Separating meaningful performances from meaningless ones in spring training is not an easy task. With some players tuning up and others fighting for spots on every single team, playing fields are far from level. Some players are working on specific tweaks -- pitchers are refining pitches, hitters are working on various aspects of their swings, etc. -- and so even results might not mean anything.
Still, the front offices and coaches are evaluating something. These games are nominally meaningless since they don't count in the standings, but there are things that are happening that are meaningful. I won't pretend to be in the heads of John Russell or his staff or Neal Huntington, but there are a few things I'll be watching a little more closely than others as exhibition games start this week.
Perhaps the one that will be the most immediately meaningful in the 2010 regular season is Kevin Hart's control. Despite the recent talk about Brad Lincoln making the rotation right out of the gate, I just don't think that's terribly likely for a number of reasons. That makes Hart the odds-on favorite to be the fifth starter when the season starts, as per the statements made by JR when camp started. Hart's problems last year all seemed to stem from a lack of control, so his control is what's important to watch here. Since we know that Joe Kerrigan is working with Hart on his mechanics, I really think that everything he does in terms of results (ie, is he getting hit hard, his ERA, etc.) is secondary to whether or not his control has improved.
There's also the battle for the last roster spot to watch. This one might be harder to gauge because picking between guys like Moss, Raynor, Pearce, and Young comes down as much to organizational philosophy as it does to spring training performance. Pearce gives a nice platoon option for guys like Jones and Clement, Young plays a wide variety of positions decently, Raynor and Moss bring good defense to the table. It seems to me that none of these guys can really afford to hit poorly this spring, but the decision will likely be based on more than that.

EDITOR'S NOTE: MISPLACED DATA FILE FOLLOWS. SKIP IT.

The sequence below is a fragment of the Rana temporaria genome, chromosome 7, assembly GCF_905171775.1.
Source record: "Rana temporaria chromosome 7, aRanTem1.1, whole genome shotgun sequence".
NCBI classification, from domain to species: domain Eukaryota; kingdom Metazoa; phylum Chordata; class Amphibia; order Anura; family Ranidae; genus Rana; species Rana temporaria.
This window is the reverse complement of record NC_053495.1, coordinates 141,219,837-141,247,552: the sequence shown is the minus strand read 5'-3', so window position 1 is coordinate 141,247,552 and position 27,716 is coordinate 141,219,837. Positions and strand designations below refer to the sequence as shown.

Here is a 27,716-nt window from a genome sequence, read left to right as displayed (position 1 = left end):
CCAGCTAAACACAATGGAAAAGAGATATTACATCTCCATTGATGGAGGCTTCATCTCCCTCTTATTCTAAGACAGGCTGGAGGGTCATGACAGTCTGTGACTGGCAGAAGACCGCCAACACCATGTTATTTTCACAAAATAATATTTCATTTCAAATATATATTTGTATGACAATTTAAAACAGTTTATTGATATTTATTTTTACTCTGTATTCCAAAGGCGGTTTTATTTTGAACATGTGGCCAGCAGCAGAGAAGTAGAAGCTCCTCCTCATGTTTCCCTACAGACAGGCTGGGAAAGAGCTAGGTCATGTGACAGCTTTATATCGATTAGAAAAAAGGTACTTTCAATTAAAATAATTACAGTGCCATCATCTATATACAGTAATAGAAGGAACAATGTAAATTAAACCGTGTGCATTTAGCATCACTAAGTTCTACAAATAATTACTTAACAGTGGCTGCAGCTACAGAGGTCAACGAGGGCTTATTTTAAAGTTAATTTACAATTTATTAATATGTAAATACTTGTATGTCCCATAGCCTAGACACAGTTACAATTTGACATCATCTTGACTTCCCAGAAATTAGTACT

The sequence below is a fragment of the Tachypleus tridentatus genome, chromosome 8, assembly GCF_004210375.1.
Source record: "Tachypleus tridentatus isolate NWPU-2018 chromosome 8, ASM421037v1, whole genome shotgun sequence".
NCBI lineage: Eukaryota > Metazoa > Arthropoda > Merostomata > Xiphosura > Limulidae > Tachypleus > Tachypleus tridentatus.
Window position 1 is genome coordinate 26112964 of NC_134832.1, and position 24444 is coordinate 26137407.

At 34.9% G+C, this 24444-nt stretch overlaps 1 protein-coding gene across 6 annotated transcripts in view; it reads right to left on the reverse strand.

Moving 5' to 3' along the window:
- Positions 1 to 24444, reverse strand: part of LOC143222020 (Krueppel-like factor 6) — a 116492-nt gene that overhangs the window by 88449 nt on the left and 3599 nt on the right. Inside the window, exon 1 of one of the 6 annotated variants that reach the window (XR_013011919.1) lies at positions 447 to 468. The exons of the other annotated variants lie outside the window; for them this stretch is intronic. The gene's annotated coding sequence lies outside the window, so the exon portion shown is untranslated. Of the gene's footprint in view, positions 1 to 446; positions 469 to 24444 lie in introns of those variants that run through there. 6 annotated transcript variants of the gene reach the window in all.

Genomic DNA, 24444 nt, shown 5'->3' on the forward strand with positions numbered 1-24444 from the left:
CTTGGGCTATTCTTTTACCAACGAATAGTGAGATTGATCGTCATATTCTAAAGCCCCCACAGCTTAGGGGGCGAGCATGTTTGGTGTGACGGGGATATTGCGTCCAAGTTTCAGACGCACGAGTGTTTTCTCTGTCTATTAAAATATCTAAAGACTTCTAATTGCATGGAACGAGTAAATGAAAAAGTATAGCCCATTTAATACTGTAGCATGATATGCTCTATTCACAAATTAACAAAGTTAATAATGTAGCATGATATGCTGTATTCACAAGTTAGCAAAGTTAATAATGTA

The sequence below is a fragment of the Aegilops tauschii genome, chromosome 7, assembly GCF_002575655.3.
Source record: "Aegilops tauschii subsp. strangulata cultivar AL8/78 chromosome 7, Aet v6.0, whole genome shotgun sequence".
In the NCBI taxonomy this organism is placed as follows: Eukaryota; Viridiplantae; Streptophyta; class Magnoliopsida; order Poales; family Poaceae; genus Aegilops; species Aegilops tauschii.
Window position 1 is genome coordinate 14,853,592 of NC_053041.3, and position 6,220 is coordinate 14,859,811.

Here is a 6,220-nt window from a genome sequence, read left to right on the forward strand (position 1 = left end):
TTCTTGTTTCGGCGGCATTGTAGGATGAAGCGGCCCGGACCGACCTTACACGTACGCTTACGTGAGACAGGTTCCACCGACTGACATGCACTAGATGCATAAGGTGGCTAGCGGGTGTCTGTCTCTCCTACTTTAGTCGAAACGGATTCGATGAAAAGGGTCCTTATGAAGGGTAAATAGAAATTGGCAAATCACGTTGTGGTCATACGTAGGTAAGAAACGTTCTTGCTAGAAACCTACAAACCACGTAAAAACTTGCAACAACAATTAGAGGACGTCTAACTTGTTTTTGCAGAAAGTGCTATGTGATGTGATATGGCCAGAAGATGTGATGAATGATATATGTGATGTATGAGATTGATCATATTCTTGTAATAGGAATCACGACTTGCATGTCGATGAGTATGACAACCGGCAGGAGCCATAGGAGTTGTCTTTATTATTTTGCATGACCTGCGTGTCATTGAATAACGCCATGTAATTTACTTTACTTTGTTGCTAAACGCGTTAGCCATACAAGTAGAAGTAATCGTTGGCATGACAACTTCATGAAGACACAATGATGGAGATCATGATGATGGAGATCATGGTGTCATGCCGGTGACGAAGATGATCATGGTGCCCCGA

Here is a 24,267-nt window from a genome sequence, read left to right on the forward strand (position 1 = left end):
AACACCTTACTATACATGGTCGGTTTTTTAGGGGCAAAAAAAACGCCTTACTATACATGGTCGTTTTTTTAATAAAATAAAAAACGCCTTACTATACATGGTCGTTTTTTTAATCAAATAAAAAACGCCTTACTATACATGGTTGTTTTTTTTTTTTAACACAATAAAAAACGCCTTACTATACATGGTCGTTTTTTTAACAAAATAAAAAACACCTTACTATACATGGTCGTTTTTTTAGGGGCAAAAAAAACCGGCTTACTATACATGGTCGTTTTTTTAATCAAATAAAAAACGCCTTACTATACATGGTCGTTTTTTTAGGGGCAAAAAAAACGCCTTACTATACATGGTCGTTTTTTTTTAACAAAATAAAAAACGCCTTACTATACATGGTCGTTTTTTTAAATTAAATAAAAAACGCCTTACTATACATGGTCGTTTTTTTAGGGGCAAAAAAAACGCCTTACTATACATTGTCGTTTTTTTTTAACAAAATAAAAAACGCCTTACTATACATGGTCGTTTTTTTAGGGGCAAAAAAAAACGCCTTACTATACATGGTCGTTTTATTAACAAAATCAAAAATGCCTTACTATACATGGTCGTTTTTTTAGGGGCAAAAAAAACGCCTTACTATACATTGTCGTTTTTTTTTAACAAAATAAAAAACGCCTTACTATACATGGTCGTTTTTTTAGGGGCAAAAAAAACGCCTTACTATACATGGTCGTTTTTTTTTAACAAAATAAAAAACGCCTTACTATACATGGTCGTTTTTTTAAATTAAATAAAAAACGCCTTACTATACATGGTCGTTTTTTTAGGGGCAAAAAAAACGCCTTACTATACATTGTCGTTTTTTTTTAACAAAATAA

Speaking of Clement, keep an eye on Jeff Clement's defense. Actually, just keep an eye on how often the team and the media-types refer to him as "uncomfortable." If that's happening a lot, I'd wager it's not a great sign for him.
In the "less likely to mean something" category, it'd be a good early sign if Lastings Milledge shows some power in camp. There are a lot of factors to keep in mind here, including level of competition and the sometimes crazy McKechnie Field winds, but if we're operating with the assumption that his hand injury cost him power at the end of last season it'd be nice to see that that's no longer the case before the season starts. Of course, he's mostly assured of both a roster spot and a starting job and so we don't really know what JR and Don Long have him working on right now and so it's not really worth getting worked up about him either way this spring.
The same thing applies to the mythical power swing of Jose Tabata. Something to look for and something it would be nice to see, but not the end of the world if we don't see it. I don't think there's a lot to look for in the race for the last bullpen spot either. Either the Pirates will give Dan McCutchen a chance, or they'll toss an inning-eater in there. The identity of the inning-eater might be determined on the mound, but it's pretty inconsequential either way.
Beyond that, I'm not sure there's much that can be read directly into over the next couple weeks (if I'm forgetting something I'm sure you'll let me know about it). It's possible that Bobby Crosby could completely outperform Ronny Cedeno and steal the starting shortstop spot or that Pedro Alvarez could strike out 25 times in a row or something, but those sorts of things are pretty obvious when they happen. In any case, this is what I'll be following most closely and by extension probably what I'll be writing the most about over the next couple weeks.